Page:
How can you bring your brand closer to consumers?

Last Thursday I attended the UBA Trends Day in Brussels (BE). A not-to-miss yearly appointment with the crème de la crème of the Belgian advertising industry. The line-up of speakers promised to offer us a great day and at the end of day it was the only woman on stage who really caught my attention. Meabh Quoirin is Managing Director of The Future Foundation and co-author of The Big Lie, recently voted Marketing Book of the Year 2014. Meabh presented to us the 10 biggest trends for 2014. I lined up the 5 consumer trends that inspired me the most:

1. Unique belonging

As social creatures we desire individuality, but at the same time we want approval and validation from the crowd. There is a fine line between fitting in and standing out. In essence everybody wants to stand out from the crowd, but only just a little bit. We want to be a little bit different from almost everyone, but fitting in matters more. The Power of ME duels the Value of WE… thus creating a marketing duality where the consumer’s need to buy into the crowd is stronger than any self-respected need…

2. Recreate

We have always been creative (baking cupcakes, knitting scarfs…), but in our info-perfect world we feel the need to amplify our creativity more than before. And although co-creation is hot these days, how many consumers will actually contribute to a brand’s new products, advertising or marketing campaign? The challenge for brands lies in making it convenient for consumers to be creative and helping them amplify their personal creativity.

Meabh showed us a nice example: the Beefeater My London edition. Pernod Ricard asked Londoners to submit their favorite photograph of London, reflecting what their city means to them. From over 1,000 submissions, a jury of photography connoisseurs selected the 20 winning images that were used to create one limited-edition Beefeater bottle.

3. Total Recall & Consumer Capital

In this day and age, why do we have to remember anything? Technology can just do it for you. As an illustration Meabh shared the HEARD app, which runs in the background on your smartphone. It continuously listens to nearby audio and even offers you the opportunity to save it for replay anytime and to share it online.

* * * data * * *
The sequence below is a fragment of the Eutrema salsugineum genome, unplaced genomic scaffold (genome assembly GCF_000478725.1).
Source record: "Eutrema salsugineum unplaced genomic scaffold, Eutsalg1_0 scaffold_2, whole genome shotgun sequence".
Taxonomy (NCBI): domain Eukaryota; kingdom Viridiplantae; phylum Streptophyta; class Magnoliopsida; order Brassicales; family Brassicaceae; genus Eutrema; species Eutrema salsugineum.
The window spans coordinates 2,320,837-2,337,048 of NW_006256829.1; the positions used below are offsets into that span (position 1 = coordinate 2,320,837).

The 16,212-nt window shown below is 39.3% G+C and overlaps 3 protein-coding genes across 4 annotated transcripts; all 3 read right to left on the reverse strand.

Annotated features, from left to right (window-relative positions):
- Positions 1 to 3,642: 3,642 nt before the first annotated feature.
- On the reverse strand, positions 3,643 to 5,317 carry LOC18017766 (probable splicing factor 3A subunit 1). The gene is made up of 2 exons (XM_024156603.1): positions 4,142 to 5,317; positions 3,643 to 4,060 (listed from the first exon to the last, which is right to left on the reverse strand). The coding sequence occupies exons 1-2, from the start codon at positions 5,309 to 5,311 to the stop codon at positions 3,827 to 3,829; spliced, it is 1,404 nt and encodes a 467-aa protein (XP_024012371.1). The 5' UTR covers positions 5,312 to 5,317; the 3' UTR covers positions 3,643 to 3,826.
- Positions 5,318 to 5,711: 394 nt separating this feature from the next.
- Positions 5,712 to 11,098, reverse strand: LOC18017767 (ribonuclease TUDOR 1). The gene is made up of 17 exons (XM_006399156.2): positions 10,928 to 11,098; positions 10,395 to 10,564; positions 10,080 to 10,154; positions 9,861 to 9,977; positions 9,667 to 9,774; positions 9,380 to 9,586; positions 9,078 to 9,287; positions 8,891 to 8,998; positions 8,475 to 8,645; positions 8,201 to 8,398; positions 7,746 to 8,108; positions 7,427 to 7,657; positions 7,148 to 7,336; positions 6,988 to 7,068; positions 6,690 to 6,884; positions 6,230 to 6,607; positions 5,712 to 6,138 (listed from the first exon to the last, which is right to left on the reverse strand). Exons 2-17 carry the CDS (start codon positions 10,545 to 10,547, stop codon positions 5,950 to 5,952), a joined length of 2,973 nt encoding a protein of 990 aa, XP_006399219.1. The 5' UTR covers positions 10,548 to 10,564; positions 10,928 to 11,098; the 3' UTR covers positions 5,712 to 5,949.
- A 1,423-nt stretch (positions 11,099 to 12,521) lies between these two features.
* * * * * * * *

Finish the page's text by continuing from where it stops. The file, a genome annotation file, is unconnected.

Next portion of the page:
A total recall of everything will re-define what great customer service means. Research by the Future Foundation shows that 1 in 2 consumers would consider giving companies access to information about their past purchases in exchange for discounts on products/services. Thus offering opportunities for brands, using technology to help consumers sell to themselves.

But while consumers want to share personal information with companies, they also want more control of this information and the way it is stored by companies. Therefore brands should only use personal information in a meaningful and engaging experience. For instance, an airline company using a person’s flight details to inform them through mobile that their flight is delayed might feel meaningful for the consumer who is running late but at the same time it may feel disruptive and annoying for a passenger who has already arrived at the airline’s boarding area.

4. Anonymity

If you think about all the buzz surrounding Snowden, for Meabh the most interesting part of that discussion was that people really did not care all that much. Consumers have reached a more mature phase of social networking, e.g. no longer sharing everything, using their privacy settings a lot more than before and creating a hierarchy in their contacts. We still want to share our dully accurate information, but we no longer share it with everyone. Joeri Van den Bergh recently wrote an article on the cloaking trend among Generation Y, confirming this trend among younger generations as well.

5. Networked data

Every brand has a story to tell these days. Meabhe even stated that content marketing can become really boring when you are a consumer. So the message for brands is to use consumer data to tell your consumers’ story instead of your brand’s story. Just think of tools and apps that track information about who we are, what we do, which goals we reach and that consumers can use to amplify their lives.

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